II. - The Marvellous Deeds of Friar John

The war began in this way: At the time of the vintage, the shepherds of Grangousier's country were set to guard the vines and hinder the starlings from eating the grapes. Seeing some cake-bakers of Lerné passing down the highway with ten or twelve loads of cakes, the shepherds courteously asked them to sell some of their wares at the market price. The cake-bakers, however, were in no way inclinable to the request of the shepherds; and, what is worse, they insulted them hugely, calling them babblers, broken-mouths, carrot-pates, tunbellies, fly-catchers, sneakbies, joltheads, slabberdegullion druggels, and other defamatory epithets. And when one honest shepherd came forward with the money to buy some of the cakes, a rude cake-baker struck him a rude lash with a whip. Thereupon some farmers and their men, who were watching their walnuts close by, ran up with their great poles and long staves, and thrashed the cake-bakers as if they had been green rye.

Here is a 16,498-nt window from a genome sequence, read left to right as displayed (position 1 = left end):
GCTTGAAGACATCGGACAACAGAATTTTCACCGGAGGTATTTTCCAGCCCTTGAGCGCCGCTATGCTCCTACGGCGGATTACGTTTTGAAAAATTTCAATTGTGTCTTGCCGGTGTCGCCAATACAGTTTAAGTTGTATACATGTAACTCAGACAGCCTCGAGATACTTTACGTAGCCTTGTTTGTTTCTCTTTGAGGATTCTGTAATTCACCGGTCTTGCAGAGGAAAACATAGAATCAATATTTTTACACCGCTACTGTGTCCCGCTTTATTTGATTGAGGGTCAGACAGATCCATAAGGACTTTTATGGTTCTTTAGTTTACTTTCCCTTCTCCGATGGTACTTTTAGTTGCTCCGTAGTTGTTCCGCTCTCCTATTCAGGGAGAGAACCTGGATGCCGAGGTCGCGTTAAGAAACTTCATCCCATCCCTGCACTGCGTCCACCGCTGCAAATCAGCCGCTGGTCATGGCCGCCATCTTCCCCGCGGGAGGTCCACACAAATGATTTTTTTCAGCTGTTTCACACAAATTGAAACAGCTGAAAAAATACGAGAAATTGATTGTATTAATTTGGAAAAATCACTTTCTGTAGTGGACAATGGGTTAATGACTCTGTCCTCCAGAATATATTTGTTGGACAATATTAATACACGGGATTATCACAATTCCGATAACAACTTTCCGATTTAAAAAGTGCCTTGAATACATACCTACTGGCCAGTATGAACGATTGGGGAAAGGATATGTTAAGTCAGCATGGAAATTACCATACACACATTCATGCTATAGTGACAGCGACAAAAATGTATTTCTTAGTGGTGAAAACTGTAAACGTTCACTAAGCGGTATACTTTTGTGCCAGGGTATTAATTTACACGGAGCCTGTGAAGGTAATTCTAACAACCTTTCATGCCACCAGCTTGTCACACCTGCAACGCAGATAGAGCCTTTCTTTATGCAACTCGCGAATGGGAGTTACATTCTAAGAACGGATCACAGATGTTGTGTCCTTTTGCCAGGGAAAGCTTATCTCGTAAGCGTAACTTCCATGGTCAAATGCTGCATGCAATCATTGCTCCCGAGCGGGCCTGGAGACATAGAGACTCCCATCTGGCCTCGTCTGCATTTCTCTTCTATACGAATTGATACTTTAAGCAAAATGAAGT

When they were returned to Lerné, the cake-makers complained to their king, Picrochole, saying that all the mischief was done by the shepherds of Grangousier. Picrochole incontinently grew angry and furious, and without making any further question, he had it cried throughout his country that every man, under pain of hanging, should assemble in arms at noon before his castle. Thereupon, without order or measure, his men took the field, ravaging and wasting everything wherever they passed through. All that they said to any man that cried them mercy, was: "We will teach you to eat cakes!"


The poor devils of monks did not know to what saint to pray in their extremity